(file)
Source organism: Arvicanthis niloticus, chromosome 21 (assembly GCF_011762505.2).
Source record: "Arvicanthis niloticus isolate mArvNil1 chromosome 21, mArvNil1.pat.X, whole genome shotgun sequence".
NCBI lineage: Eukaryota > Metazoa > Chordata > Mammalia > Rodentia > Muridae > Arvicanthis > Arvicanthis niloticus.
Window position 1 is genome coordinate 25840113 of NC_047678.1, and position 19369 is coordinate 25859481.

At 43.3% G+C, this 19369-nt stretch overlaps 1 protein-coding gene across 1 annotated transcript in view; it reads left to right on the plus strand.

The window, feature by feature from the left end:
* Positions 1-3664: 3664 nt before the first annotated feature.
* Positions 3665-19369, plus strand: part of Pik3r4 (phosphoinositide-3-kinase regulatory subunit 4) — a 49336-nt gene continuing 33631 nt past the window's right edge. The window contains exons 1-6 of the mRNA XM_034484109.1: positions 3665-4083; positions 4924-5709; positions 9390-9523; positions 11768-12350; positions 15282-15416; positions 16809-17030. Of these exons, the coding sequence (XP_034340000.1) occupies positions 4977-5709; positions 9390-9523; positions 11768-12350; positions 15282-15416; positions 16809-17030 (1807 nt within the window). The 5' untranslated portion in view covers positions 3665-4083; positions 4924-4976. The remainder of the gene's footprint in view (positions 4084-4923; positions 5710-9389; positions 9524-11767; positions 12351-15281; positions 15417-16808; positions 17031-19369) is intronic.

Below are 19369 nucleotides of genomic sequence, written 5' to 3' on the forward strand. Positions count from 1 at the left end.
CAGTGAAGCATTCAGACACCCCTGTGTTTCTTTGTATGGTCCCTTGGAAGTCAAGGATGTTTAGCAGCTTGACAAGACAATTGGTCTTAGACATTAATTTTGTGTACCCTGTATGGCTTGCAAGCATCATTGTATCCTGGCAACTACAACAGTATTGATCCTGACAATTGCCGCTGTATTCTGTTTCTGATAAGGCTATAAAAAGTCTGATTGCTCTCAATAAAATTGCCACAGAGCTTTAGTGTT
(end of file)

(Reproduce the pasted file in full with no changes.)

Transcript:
Source organism: Arvicanthis niloticus, chromosome 21 (assembly GCF_011762505.2).
Source record: "Arvicanthis niloticus isolate mArvNil1 chromosome 21, mArvNil1.pat.X, whole genome shotgun sequence".
NCBI lineage: Eukaryota > Metazoa > Chordata > Mammalia > Rodentia > Muridae > Arvicanthis > Arvicanthis niloticus.
Window position 1 is genome coordinate 25840113 of NC_047678.1, and position 19369 is coordinate 25859481.

At 43.3% G+C, this 19369-nt stretch overlaps 1 protein-coding gene across 1 annotated transcript in view; it reads left to right on the plus strand.

The window, feature by feature from the left end:
* Positions 1-3664: 3664 nt before the first annotated feature.
* Positions 3665-19369, plus strand: part of Pik3r4 (phosphoinositide-3-kinase regulatory subunit 4) — a 49336-nt gene continuing 33631 nt past the window's right edge. The window contains exons 1-6 of the mRNA XM_034484109.1: positions 3665-4083; positions 4924-5709; positions 9390-9523; positions 11768-12350; positions 15282-15416; positions 16809-17030. Of these exons, the coding sequence (XP_034340000.1) occupies positions 4977-5709; positions 9390-9523; positions 11768-12350; positions 15282-15416; positions 16809-17030 (1807 nt within the window). The 5' untranslated portion in view covers positions 3665-4083; positions 4924-4976. The remainder of the gene's footprint in view (positions 4084-4923; positions 5710-9389; positions 9524-11767; positions 12351-15281; positions 15417-16808; positions 17031-19369) is intronic.

Below are 19369 nucleotides of genomic sequence, written 5' to 3' on the forward strand. Positions count from 1 at the left end.
CAGTGAAGCATTCAGACACCCCTGTGTTTCTTTGTATGGTCCCTTGGAAGTCAAGGATGTTTAGCAGCTTGACAAGACAATTGGTCTTAGACATTAATTTTGTGTACCCTGTATGGCTTGCAAGCATCATTGTATCCTGGCAACTACAACAGTATTGATCCTGACAATTGCCGCTGTATTCTGTTTCTGATAAGGCTATAAAAAGTCTGATTGCTCTCAATAAAATTGCCACAGAGCTTTAGTGTT